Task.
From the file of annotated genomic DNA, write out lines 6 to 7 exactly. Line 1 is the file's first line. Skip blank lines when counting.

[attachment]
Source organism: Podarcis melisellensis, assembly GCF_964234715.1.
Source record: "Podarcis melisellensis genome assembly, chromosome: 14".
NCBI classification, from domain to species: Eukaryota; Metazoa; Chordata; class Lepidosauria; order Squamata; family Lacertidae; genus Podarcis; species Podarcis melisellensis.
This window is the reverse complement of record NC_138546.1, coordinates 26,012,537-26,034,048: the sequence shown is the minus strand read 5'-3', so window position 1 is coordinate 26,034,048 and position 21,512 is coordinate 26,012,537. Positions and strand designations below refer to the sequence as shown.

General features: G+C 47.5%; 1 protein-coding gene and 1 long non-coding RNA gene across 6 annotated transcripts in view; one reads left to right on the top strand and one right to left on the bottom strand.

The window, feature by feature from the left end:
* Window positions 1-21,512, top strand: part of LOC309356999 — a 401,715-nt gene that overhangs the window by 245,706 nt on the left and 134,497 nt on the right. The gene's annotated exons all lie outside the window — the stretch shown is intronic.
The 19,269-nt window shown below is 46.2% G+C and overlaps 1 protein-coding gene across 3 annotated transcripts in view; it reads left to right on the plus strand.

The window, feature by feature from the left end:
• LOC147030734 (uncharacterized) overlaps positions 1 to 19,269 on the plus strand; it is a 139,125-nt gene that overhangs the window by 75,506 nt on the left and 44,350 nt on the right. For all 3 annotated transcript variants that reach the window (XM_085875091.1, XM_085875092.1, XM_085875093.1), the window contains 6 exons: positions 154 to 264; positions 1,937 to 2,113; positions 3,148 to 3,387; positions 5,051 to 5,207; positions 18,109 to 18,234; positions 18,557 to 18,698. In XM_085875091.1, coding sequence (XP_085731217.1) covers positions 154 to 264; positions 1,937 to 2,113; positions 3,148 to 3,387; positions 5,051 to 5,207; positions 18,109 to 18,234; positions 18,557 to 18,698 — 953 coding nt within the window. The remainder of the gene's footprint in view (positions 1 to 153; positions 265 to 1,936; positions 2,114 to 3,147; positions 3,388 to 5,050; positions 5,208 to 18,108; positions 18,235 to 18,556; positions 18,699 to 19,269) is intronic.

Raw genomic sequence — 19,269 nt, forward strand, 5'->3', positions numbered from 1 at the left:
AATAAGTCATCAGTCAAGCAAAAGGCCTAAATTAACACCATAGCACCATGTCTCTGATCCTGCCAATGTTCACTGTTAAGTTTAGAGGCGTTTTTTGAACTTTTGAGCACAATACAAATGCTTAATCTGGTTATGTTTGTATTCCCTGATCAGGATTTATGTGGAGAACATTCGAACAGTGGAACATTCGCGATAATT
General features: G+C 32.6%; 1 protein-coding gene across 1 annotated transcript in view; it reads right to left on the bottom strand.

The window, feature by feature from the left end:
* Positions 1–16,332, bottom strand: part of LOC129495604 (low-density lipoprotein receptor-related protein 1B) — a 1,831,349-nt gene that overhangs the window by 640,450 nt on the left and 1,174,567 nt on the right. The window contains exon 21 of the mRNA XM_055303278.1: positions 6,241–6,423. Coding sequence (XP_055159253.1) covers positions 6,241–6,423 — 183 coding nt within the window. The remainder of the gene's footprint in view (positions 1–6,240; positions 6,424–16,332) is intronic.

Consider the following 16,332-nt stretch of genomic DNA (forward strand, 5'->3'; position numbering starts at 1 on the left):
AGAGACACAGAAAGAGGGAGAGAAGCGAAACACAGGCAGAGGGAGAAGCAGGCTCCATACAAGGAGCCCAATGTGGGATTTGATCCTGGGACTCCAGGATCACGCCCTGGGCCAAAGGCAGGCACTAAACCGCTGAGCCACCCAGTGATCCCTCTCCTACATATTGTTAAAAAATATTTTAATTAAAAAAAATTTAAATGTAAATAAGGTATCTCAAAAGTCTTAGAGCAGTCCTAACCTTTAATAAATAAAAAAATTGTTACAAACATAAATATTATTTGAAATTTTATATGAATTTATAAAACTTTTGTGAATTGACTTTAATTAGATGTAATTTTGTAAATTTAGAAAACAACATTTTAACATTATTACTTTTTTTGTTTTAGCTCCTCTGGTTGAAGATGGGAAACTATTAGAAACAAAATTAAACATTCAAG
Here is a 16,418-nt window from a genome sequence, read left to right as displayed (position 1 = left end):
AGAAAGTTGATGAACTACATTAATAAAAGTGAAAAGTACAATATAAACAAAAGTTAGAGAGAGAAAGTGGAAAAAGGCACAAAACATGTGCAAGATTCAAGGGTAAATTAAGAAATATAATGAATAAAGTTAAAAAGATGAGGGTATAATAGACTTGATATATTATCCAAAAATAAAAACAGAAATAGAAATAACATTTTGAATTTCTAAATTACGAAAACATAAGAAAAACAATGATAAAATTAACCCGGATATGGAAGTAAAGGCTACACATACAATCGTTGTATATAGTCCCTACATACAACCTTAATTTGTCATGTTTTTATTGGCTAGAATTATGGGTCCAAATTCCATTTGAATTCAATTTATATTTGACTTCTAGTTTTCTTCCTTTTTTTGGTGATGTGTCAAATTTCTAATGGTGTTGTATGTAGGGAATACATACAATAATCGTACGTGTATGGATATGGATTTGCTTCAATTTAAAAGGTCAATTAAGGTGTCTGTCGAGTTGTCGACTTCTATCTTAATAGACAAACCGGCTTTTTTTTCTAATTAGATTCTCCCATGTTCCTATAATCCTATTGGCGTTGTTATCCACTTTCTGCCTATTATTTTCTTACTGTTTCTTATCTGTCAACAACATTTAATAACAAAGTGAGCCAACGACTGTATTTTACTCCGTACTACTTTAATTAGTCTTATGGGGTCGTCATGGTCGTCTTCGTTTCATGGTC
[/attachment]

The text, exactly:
The window, feature by feature from the left end:
* Window positions 1-21,512, top strand: part of LOC309356999 — a 401,715-nt gene that overhangs the window by 245,706 nt on the left and 134,497 nt on the right. The gene's annotated exons all lie outside the window — the stretch shown is intronic.